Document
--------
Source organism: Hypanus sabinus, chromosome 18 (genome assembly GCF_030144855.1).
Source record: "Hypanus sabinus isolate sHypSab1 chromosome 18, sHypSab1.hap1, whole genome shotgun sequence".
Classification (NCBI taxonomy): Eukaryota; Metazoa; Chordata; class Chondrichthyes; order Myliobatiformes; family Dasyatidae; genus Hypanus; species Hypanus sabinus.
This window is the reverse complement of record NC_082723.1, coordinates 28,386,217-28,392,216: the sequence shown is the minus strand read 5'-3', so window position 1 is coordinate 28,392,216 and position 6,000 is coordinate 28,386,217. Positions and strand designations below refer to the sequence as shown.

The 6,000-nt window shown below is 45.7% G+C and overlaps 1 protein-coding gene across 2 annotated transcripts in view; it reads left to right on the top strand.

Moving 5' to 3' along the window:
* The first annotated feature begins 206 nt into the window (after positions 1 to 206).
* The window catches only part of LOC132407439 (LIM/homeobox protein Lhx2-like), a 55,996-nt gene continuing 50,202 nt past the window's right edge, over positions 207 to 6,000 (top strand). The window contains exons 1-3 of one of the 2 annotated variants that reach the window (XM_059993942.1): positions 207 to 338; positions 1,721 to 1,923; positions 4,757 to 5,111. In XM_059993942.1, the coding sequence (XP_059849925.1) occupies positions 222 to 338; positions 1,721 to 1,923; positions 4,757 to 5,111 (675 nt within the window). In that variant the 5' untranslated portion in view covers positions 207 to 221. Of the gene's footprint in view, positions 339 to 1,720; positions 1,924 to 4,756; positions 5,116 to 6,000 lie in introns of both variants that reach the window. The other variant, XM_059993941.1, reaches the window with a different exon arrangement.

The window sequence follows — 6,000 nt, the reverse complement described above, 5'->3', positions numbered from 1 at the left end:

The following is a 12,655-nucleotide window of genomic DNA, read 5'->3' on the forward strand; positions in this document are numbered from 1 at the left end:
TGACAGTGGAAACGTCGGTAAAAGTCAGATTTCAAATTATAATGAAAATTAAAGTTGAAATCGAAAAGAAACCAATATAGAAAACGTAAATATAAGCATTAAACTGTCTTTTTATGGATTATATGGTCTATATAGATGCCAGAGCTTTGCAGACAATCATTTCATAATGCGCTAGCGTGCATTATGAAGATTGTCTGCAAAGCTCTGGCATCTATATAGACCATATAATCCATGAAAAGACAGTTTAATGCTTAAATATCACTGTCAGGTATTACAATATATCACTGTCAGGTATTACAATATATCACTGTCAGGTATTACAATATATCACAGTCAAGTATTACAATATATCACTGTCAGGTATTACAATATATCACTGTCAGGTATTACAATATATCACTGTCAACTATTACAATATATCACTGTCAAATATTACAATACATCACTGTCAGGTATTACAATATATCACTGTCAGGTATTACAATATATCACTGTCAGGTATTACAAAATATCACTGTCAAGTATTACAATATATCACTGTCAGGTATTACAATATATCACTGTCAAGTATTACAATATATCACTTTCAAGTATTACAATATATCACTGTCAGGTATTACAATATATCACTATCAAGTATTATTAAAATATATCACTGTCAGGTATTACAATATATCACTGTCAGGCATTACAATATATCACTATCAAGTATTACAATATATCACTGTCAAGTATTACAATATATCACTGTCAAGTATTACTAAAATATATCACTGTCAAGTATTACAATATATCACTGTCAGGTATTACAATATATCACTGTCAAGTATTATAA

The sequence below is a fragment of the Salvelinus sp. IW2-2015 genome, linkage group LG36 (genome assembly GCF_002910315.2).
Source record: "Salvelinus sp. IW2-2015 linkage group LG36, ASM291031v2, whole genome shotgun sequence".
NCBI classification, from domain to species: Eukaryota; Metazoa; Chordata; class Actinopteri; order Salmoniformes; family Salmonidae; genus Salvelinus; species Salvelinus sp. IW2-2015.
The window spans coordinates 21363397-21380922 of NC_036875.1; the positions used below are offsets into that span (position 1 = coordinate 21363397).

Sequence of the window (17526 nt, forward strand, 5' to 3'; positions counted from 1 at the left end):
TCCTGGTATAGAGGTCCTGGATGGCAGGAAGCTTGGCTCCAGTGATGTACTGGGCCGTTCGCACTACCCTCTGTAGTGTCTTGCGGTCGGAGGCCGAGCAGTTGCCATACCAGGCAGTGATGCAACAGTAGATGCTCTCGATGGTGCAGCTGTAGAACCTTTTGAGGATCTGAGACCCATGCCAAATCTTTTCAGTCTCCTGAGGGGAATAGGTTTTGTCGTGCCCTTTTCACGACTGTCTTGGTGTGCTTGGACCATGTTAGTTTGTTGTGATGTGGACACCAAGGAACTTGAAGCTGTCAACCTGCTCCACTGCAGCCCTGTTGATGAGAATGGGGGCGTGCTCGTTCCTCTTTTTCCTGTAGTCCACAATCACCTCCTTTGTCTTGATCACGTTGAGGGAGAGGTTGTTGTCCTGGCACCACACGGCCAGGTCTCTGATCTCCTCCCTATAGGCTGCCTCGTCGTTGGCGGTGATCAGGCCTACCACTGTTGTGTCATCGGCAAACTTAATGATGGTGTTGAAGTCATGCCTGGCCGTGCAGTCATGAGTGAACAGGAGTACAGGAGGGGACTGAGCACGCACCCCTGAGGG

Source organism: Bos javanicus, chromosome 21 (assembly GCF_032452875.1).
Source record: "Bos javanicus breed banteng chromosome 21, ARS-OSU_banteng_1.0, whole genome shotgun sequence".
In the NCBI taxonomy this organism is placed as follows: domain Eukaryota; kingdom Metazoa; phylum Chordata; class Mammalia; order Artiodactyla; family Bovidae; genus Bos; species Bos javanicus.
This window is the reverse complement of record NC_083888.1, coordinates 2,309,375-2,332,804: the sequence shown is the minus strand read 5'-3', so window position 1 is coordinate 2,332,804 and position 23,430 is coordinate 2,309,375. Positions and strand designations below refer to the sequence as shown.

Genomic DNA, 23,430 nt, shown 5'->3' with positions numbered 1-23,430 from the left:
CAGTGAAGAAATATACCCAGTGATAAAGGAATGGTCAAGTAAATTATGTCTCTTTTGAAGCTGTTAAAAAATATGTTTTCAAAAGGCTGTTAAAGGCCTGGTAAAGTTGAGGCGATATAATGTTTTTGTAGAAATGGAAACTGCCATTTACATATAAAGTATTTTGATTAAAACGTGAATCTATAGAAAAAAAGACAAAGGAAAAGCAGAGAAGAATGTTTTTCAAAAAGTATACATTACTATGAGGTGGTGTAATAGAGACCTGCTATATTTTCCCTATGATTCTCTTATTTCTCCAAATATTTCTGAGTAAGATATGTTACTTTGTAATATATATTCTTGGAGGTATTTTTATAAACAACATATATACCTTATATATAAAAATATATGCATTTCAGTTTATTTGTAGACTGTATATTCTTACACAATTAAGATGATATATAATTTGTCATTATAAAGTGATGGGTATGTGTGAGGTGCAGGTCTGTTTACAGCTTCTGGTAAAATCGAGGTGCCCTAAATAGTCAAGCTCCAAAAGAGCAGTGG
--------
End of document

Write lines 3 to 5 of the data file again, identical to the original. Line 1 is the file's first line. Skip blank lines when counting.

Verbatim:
Classification (NCBI taxonomy): Eukaryota; Metazoa; Chordata; class Chondrichthyes; order Myliobatiformes; family Dasyatidae; genus Hypanus; species Hypanus sabinus.
This window is the reverse complement of record NC_082723.1, coordinates 28,386,217-28,392,216: the sequence shown is the minus strand read 5'-3', so window position 1 is coordinate 28,392,216 and position 6,000 is coordinate 28,386,217. Positions and strand designations below refer to the sequence as shown.

The 6,000-nt window shown below is 45.7% G+C and overlaps 1 protein-coding gene across 2 annotated transcripts in view; it reads left to right on the top strand.